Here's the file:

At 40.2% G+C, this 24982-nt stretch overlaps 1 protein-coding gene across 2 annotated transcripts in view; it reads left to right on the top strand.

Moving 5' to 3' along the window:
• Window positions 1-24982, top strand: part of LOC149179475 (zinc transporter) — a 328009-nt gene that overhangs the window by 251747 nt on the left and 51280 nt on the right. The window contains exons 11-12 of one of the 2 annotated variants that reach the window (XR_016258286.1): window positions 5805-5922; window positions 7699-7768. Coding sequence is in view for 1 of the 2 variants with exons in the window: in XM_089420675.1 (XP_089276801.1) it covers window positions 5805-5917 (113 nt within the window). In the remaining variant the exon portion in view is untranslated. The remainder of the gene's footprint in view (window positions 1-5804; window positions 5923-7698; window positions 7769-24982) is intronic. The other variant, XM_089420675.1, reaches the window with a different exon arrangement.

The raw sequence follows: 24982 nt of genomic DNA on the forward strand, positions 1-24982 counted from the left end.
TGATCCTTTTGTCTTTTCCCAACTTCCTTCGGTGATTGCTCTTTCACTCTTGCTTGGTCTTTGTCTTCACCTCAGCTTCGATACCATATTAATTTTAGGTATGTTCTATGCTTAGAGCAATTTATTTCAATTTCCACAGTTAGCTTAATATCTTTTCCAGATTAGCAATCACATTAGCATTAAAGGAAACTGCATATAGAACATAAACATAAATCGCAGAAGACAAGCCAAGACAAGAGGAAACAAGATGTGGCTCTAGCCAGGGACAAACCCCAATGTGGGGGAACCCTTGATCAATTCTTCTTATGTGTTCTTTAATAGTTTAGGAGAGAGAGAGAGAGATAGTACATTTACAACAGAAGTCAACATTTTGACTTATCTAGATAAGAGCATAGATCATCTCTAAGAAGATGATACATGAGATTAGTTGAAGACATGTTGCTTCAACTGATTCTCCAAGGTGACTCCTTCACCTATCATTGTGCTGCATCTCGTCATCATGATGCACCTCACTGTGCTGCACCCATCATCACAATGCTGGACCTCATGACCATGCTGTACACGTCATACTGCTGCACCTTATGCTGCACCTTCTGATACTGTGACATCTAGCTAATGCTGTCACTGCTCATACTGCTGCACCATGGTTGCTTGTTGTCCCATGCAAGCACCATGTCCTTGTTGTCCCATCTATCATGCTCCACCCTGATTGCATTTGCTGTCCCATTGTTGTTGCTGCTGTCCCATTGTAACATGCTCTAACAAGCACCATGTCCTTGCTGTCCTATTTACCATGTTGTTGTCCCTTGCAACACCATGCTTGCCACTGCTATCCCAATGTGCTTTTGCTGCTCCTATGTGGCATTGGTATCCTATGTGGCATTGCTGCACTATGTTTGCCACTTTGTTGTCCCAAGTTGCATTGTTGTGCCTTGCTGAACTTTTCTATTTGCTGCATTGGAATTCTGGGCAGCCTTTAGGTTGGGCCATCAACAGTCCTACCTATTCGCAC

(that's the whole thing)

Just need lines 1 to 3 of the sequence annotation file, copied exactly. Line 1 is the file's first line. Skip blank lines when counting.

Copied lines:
At 40.2% G+C, this 24982-nt stretch overlaps 1 protein-coding gene across 2 annotated transcripts in view; it reads left to right on the top strand.

Moving 5' to 3' along the window:
• Window positions 1-24982, top strand: part of LOC149179475 (zinc transporter) — a 328009-nt gene that overhangs the window by 251747 nt on the left and 51280 nt on the right. The window contains exons 11-12 of one of the 2 annotated variants that reach the window (XR_016258286.1): window positions 5805-5922; window positions 7699-7768. Coding sequence is in view for 1 of the 2 variants with exons in the window: in XM_089420675.1 (XP_089276801.1) it covers window positions 5805-5917 (113 nt within the window). In the remaining variant the exon portion in view is untranslated. The remainder of the gene's footprint in view (window positions 1-5804; window positions 5923-7698; window positions 7769-24982) is intronic. The other variant, XM_089420675.1, reaches the window with a different exon arrangement.